The US’ government-funded National Public Radio (NPR) resumed its crusade against Russian-funded media outlets Wednesday, airing a four minute report on RT and Sputnik News and continuing the bleating mantra that activists that appear on Russian media don’t have an agenda of their own but instead seek to fulfill that of the Kremlin.
Award-winning editorial cartoonist and columnist Ted Rall joined Radio Sputnik’s Loud & Clear to talk about the latest hit piece, entitled, “Conservatives and Liberals Both Take to RT.”
NPR’s report attempted to highlight the bipartisan vulnerability to becoming Russian dupes by describing both conservative PAC CEO Ned Ryun’s appearances on RT and continuing its line of attack on Anoa Changa, an African American progressive in Atlanta, Georgia, it began on April 18 with a report titled “Atlanta Activist Uses Russian-Backed Media to Spread Message.”
Changa immediately responded to with one of her own:”I Was Smeared By Public Radio for Being a Black Activist Trying to Get My Message Out.”
Following the second attack in the form of an NPR segment, Changa pointed out on Twitter Wednesday that it failed to address the “many issues” raised two months prior.
Ryun, for his part, fell under the ire of NPR for telling RT that special counsel Robert Mueller’s investigation into US President Donald Trump’s alleged Russian collusion is “illegitimate” and a “farce.” Of course, this view is held by many pundits appearing on mainstream American news shows like Fox, too.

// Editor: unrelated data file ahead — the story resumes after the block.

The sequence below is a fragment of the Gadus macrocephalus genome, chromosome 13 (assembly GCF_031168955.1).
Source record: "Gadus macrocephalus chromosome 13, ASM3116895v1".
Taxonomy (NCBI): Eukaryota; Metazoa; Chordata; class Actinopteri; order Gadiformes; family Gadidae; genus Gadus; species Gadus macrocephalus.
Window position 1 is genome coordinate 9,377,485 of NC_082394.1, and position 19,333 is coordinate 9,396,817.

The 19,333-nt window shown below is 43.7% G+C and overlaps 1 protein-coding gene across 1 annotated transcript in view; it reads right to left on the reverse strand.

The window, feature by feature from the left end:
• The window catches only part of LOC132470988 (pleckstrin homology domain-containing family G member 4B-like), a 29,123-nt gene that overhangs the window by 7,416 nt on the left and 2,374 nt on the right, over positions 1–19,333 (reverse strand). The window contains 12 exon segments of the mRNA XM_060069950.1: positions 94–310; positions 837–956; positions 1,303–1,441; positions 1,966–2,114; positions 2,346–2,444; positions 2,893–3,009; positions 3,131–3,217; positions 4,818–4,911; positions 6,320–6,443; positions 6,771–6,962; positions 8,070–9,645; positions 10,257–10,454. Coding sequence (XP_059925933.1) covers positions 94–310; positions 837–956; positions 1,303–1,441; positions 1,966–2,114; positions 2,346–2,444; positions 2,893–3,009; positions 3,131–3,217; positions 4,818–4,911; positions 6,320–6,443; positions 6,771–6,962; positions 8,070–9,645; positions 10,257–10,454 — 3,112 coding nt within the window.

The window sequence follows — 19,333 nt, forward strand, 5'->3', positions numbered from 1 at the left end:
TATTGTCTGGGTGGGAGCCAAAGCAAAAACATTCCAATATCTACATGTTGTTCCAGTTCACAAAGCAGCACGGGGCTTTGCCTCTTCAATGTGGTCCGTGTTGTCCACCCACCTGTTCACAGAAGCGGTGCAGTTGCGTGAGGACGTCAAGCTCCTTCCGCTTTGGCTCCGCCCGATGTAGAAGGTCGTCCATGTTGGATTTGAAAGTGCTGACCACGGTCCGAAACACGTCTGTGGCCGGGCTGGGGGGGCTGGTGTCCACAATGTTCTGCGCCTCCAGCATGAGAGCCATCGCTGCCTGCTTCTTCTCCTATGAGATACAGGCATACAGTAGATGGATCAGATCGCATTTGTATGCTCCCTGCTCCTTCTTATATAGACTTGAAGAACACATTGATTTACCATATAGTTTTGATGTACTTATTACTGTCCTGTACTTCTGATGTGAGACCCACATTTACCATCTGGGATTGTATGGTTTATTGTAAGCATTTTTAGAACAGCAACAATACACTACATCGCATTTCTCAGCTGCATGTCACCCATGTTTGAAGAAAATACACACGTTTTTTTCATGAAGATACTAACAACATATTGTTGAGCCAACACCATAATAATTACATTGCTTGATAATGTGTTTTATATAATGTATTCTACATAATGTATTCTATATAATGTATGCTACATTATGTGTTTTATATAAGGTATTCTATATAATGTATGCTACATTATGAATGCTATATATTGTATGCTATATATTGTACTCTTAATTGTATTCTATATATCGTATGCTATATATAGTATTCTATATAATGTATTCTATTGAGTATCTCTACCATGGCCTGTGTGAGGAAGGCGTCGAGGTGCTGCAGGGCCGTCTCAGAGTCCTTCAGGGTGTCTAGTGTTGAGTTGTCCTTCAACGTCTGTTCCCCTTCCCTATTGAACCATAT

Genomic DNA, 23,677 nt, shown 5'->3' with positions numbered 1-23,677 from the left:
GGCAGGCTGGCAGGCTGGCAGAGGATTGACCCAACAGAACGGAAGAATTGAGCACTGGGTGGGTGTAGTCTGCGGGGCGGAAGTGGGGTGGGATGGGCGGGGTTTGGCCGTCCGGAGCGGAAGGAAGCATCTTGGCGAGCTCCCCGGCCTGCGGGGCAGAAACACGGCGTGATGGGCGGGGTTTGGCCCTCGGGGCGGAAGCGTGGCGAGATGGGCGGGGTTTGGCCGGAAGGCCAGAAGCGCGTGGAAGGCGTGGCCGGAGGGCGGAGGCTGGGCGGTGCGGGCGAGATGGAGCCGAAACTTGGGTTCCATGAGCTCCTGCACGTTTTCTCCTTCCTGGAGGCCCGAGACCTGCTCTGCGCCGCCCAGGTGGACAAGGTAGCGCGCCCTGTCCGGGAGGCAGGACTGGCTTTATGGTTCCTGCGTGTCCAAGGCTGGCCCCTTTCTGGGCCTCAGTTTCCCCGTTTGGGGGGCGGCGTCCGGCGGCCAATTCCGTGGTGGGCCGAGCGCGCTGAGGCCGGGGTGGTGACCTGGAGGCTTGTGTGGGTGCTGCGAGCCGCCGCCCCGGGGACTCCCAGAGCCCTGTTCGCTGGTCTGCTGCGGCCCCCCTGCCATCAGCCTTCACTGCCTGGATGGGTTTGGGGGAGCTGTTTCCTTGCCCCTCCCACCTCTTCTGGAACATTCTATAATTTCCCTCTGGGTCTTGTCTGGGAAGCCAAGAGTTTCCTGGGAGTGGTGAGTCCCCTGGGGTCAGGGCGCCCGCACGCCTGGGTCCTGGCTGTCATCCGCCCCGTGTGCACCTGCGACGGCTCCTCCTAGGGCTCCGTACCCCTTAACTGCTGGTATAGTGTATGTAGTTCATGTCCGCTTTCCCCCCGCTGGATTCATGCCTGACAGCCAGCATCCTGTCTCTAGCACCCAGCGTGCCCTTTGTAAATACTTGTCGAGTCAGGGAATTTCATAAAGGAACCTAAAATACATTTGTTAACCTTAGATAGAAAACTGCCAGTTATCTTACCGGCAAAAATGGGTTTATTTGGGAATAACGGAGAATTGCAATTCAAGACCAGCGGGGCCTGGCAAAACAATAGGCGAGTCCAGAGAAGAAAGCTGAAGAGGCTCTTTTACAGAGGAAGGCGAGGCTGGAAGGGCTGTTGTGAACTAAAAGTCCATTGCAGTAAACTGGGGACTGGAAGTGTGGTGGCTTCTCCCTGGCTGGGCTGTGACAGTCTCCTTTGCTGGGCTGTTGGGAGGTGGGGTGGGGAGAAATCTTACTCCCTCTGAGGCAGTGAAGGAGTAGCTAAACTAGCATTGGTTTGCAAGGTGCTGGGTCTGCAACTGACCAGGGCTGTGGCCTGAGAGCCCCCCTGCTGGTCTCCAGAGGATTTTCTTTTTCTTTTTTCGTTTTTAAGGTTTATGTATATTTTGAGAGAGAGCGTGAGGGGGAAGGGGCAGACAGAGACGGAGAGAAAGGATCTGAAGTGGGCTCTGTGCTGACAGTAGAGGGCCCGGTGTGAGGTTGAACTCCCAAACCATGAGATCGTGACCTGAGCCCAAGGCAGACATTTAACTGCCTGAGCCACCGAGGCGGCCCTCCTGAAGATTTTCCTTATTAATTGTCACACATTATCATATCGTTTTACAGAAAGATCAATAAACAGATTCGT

“Apparently, if you say exactly the same thing in other news outlets, or in my case, in my cartoons or in my syndicated columns, as you say on Sputnik or RT, then it becomes — because RT and Sputnik are financed by the Russian government — those become Russian propaganda, in the same way that if I say those things one the BBC, which is a British-financed government operation, it becomes English propaganda,” Rall told Loud & Clear hosts Brian Becker and John Kiriakou. And should one utter it on NPR “it becomes US government-financed propaganda,” Rall pointed out.
“It’s absurd and actually kind of hilarious,” Rall noted, emphasizing that “the problem is that NPR is taken very seriously by a lot of listeners.”
NPR gave credence to the allegation that RT and Sputnik News are “propaganda” outlets by citing “a report from the CIA, NSA and FBI,” Rall said. That report was from the US Office of the Director of National Intelligence (ODNI), which oversees 16 US intelligence agencies.
As ex-CIA officer Ray McGovern has pointed out while appearing on Sputnik Radio, these assessments are supposed to include a section for dissenting views, but the ODNI report did not, raising questions about the veracity of the report’s conclusions.
The 25-page report from January 6, 2017, was ostensibly an investigation into “Russian Activities and Intentions in Recent US Elections,” but devoted half of its pages to criticism of RT’s TV shows that had long been off the air prior to the election. RT journalists’ coverage of issues such as fracking, Occupy Wall Street, and surveillance in America were portrayed not as hard-hitting, adversarial journalism toward the most powerful, but instead as “state-run propaganda.”
“Who cares what the CIA, the NSA, and the FBI have to say. I mean these are institutions with a long history of illegality and lying,” Rall said. “In fact, lying is part of their job description. It’s what they do. So who knows anything that they say? Why would any news organization, much less an allegedly serious one like NPR, cite these institutions?”
“I hate to quote a Trumpism, but this is fake news,” Rall added.